Mozilla Corp. will respond to rivals Google Inc. and Microsoft Corp. with a private-browsing mode in Firefox, according to notes posted on its Web site, and is on track to deliver one in 3.1, the version that will likely go beta next month.
Sometimes pegged with the catchy moniker of "porn mode" in a nod to the most obvious use, browser privacy modes limit or entirely eliminate what the application records of its travels across the Internet. Typically, URLs are not recorded in the browser history, cookies are not saved, and other evidence is purged from the computer at the end of the session.
In a note from a Firefox 3.1 status update meeting held Tuesday, Mozilla said: "Private Browsing Mode: Ehsan [Akhgari] went and implemented Connor's functional spec bug 248970 -- way to go! Now back on track for beta date."
The reference to 248970 was to an entry in Bugzilla, Mozilla's bug and feature tracking system, where Mike Connor, Firefox's lead developer, spelled out what the browser's privacy mode would encompass.
"[It should] ensure that users can't be tracked when doing 'private' things," said Conner in an e-mail to another Mozilla developer. Specifically, the mode would:
- Discard all cookies acquired during the private session.
- Not record sites visited to the browser's history.
- Not auto-fill passwords, and not prompt the user to save passwords.
- Remove all downloads done during the session from the browser's download manager.
Google's Chrome was clearly on the minds of some Mozilla developers when discussing the private browsing mode addition to Firefox. "Recent development with Chrome will likely make finally getting private browsing mode shipped a priority for 3.1," said Alex Faaborg, a Mozilla user experience designer, two days after Chrome debuted.
Both Chrome and Microsoft's Internet Explorer 8 (IE8) Beta 2 include private browsing tools. The former dubs its feature "Incognito," while Microsoft uses "InPrivate" as the umbrella term for IE8's tools.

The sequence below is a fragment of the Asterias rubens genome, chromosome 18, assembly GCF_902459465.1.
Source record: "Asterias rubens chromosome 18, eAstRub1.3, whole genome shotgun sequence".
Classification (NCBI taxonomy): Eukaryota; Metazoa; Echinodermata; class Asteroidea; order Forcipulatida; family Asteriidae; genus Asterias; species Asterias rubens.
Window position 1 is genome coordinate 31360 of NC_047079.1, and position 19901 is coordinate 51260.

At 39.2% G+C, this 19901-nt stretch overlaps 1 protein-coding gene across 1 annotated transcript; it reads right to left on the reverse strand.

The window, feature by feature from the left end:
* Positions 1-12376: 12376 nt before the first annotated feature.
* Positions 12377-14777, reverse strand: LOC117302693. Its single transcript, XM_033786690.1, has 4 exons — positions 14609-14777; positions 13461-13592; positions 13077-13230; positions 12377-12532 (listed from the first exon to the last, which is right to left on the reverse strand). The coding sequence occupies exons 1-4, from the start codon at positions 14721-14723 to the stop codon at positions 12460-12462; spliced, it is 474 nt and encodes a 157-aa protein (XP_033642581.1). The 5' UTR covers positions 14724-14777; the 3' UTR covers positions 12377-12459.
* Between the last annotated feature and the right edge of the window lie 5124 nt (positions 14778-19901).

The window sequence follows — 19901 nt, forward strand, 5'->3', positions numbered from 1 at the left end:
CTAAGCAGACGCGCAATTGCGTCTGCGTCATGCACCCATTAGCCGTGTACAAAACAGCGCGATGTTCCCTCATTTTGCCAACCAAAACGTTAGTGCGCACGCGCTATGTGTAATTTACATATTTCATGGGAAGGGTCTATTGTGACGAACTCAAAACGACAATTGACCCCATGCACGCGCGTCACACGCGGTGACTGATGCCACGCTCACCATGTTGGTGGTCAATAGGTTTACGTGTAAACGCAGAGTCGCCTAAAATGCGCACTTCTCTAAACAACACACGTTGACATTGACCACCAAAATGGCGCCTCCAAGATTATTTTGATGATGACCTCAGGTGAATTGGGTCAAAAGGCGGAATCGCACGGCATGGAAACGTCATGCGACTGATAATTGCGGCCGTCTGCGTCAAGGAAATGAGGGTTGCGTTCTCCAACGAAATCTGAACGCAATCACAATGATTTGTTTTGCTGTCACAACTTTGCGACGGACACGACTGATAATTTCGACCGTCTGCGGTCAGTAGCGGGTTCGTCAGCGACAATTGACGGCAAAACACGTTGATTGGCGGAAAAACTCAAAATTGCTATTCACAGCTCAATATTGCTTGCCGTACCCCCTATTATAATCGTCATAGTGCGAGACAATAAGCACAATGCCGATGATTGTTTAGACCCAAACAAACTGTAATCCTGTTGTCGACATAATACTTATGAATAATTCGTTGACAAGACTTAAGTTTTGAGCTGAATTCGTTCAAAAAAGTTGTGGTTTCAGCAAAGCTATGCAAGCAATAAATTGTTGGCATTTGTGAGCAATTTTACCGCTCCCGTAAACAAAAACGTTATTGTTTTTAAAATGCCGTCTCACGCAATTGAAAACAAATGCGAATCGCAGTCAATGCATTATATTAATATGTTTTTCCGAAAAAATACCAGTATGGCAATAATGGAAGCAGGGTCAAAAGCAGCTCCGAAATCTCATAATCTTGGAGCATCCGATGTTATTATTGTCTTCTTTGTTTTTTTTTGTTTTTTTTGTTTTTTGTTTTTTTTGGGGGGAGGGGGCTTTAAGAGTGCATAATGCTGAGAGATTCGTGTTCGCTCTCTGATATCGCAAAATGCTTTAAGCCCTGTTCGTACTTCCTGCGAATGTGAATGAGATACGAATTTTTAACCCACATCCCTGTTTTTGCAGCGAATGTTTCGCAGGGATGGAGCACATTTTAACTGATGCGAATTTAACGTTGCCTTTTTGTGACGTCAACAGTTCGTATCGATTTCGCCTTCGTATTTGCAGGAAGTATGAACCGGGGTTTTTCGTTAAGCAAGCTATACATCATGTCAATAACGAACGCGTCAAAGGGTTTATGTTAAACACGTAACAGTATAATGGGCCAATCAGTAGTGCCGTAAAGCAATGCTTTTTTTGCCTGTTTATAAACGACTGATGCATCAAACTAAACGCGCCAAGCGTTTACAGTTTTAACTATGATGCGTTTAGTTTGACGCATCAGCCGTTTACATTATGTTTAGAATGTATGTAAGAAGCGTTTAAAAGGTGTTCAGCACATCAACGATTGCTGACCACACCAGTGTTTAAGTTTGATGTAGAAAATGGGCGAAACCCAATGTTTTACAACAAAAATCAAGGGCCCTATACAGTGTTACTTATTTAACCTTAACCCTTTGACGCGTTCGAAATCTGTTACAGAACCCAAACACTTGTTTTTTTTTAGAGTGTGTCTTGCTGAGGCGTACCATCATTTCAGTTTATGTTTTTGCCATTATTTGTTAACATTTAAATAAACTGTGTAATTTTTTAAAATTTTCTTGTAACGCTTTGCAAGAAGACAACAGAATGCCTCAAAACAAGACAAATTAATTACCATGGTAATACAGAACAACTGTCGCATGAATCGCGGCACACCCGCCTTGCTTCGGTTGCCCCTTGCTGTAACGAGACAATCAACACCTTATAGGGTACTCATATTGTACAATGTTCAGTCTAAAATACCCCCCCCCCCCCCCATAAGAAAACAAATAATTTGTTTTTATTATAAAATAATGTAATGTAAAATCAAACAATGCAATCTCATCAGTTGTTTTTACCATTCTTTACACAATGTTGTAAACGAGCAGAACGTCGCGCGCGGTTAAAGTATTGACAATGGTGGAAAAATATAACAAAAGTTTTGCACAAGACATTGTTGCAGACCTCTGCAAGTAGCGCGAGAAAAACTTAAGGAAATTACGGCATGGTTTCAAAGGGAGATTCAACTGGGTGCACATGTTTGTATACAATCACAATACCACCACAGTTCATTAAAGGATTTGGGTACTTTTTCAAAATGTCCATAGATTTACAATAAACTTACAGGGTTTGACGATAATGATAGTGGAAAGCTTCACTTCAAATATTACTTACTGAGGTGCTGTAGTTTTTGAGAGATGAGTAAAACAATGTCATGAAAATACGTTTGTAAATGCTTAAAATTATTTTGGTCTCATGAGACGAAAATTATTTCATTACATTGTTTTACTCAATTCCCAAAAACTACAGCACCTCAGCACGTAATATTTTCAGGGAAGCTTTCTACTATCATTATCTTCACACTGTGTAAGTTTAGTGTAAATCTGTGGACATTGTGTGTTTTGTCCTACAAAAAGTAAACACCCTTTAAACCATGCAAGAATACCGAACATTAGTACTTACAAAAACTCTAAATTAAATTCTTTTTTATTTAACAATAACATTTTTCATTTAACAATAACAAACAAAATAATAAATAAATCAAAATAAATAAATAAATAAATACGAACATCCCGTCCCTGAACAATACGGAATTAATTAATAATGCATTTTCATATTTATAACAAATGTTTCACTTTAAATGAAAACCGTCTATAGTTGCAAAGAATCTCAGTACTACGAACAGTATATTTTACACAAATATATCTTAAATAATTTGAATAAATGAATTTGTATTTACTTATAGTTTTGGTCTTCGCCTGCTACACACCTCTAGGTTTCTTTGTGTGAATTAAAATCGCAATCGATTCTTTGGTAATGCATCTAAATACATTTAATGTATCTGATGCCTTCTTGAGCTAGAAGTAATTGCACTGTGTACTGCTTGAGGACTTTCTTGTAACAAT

Apple Inc.'s Safari browser also boasts a private-browsing mode.
Connor was bullish on getting the new mode into Firefox 3.1 in time to make the cut for Beta 1, which is scheduled for a code freeze the last day of this month. "We can and will get this into 3.1 one way or another," he said in a Bugzilla message Monday.
Like many of the features planned for Firefox 3.1, the private-browsing mode was originally slated for Firefox 3.0, the major upgrade that shipped in June. However, it was yanked several months ago during version 3.0's development.
"I don't think that we should count on this feature making it into Firefox 3," said Mike Beltzner, Mozilla's director for Firefox, in a Bugzilla posting on Jan. 23. Beltzner then listed several reasons, among them the fact that other, more pressing issues needed to be addressed to keep the browser on schedule.
"This is great stuff, and I think a fantastic and huge step towards a much desired ability to do true private browsing," Beltzner continued in January. "[I] am truly appreciative of all the work put into this, and by no means am suggesting we abandon things. Just that we make sure to not get disappointed if it misses."
Last month, after Microsoft announced that IE8 Beta 2 would include InPrivate, Beltzner noted that a Firefox extension called "Stealthier" added a similar set of features. "[It] basically emulates InPrivate for Firefox users," he said in an e-mail to Computerworld. It's almost identical to the Microsoft feature, except it doesn't require users to open a new window.
"Still not the full experience we want to enable, but interesting," he added.
The Stealthier extension can be downloaded from Mozilla's add-on site.
This story, "Mozilla to Boost Firefox Privacy Features" was originally published by Computerworld.